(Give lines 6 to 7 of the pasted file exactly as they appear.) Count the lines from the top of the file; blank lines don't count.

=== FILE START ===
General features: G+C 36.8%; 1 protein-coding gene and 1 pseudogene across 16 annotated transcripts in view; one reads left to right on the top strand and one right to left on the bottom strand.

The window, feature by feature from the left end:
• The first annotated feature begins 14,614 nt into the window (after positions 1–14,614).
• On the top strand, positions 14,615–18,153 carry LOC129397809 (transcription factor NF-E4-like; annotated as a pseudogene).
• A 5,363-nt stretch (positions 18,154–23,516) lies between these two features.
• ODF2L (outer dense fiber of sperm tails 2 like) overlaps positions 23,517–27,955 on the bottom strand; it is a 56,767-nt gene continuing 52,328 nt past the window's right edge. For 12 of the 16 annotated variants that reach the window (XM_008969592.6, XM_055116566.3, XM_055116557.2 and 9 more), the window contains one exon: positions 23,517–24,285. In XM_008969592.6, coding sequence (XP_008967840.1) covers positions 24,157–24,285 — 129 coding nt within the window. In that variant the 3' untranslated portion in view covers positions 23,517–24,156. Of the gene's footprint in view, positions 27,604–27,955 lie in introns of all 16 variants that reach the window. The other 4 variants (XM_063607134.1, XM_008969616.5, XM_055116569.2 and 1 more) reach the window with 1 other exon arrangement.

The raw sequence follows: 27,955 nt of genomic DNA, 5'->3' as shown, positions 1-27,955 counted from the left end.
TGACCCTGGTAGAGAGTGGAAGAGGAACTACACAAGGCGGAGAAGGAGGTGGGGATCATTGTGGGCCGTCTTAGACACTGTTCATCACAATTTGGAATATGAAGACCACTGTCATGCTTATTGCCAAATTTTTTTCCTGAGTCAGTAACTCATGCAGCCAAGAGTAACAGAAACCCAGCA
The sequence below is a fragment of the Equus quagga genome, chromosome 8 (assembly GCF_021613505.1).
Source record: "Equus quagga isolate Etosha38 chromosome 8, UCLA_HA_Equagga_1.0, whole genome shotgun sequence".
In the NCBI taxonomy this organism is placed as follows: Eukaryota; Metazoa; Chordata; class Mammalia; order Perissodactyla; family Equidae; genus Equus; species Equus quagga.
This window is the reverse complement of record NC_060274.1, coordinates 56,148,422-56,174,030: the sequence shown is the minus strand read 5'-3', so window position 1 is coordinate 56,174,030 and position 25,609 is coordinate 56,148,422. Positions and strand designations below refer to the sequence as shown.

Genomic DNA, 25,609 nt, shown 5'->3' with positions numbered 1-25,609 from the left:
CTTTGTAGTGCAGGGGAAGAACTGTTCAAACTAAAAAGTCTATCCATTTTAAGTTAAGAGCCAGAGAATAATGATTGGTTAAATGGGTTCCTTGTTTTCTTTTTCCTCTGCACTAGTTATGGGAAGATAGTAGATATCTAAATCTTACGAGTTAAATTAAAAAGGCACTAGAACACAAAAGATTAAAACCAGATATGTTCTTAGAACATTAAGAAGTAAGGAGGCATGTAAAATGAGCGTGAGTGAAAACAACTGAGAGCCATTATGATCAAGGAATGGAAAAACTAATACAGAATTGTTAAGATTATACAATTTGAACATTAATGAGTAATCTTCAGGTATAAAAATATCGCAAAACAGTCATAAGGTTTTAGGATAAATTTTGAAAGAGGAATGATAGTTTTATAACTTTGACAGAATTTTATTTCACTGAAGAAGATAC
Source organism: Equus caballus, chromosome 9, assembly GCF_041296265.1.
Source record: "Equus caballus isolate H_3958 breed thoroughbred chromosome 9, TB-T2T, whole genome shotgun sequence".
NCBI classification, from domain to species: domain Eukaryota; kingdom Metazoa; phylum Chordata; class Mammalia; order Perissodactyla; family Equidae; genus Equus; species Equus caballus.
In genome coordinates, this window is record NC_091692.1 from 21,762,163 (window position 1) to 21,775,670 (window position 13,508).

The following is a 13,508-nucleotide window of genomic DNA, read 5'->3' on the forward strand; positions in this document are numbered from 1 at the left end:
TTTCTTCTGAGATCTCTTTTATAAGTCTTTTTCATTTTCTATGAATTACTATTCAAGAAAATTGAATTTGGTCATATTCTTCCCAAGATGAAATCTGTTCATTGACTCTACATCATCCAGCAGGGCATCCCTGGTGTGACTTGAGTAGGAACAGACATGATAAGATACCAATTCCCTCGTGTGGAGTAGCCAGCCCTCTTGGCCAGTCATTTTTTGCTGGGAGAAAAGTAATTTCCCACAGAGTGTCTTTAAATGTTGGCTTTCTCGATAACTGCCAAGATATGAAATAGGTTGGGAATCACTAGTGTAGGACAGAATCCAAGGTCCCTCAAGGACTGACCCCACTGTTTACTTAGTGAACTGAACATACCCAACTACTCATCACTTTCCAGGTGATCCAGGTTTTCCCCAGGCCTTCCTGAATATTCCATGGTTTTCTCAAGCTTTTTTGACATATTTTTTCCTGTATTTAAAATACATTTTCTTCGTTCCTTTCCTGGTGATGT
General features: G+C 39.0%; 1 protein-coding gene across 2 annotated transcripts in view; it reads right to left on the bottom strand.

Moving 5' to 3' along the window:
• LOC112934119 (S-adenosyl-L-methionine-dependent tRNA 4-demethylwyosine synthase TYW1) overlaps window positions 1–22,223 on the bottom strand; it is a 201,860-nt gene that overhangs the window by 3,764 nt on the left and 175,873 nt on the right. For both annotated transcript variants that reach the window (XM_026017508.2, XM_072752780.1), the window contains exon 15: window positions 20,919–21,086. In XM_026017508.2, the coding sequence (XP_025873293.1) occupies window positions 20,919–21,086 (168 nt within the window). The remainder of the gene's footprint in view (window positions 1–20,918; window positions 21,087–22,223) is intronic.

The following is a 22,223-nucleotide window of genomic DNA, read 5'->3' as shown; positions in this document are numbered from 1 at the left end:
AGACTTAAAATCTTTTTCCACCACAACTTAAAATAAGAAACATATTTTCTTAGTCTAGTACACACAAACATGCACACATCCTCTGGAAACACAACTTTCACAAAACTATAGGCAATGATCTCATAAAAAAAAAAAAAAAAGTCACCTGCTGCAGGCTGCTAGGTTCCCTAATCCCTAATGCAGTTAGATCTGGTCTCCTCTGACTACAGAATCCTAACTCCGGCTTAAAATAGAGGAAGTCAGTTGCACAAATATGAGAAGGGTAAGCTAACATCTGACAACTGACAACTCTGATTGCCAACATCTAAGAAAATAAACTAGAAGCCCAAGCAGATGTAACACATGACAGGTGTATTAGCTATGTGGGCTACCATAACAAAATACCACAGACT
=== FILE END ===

• ODF2L (outer dense fiber of sperm tails 2 like) overlaps positions 23,517–27,955 on the bottom strand; it is a 56,767-nt gene continuing 52,328 nt past the window's right edge. For 12 of the 16 annotated variants that reach the window (XM_008969592.6, XM_055116566.3, XM_055116557.2 and 9 more), the window contains one exon: positions 23,517–24,285. In XM_008969592.6, coding sequence (XP_008967840.1) covers positions 24,157–24,285 — 129 coding nt within the window. In that variant the 3' untranslated portion in view covers positions 23,517–24,156. Of the gene's footprint in view, positions 27,604–27,955 lie in introns of all 16 variants that reach the window. The other 4 variants (XM_063607134.1, XM_008969616.5, XM_055116569.2 and 1 more) reach the window with 1 other exon arrangement.

The raw sequence follows: 27,955 nt of genomic DNA, 5'->3' as shown, positions 1-27,955 counted from the left end.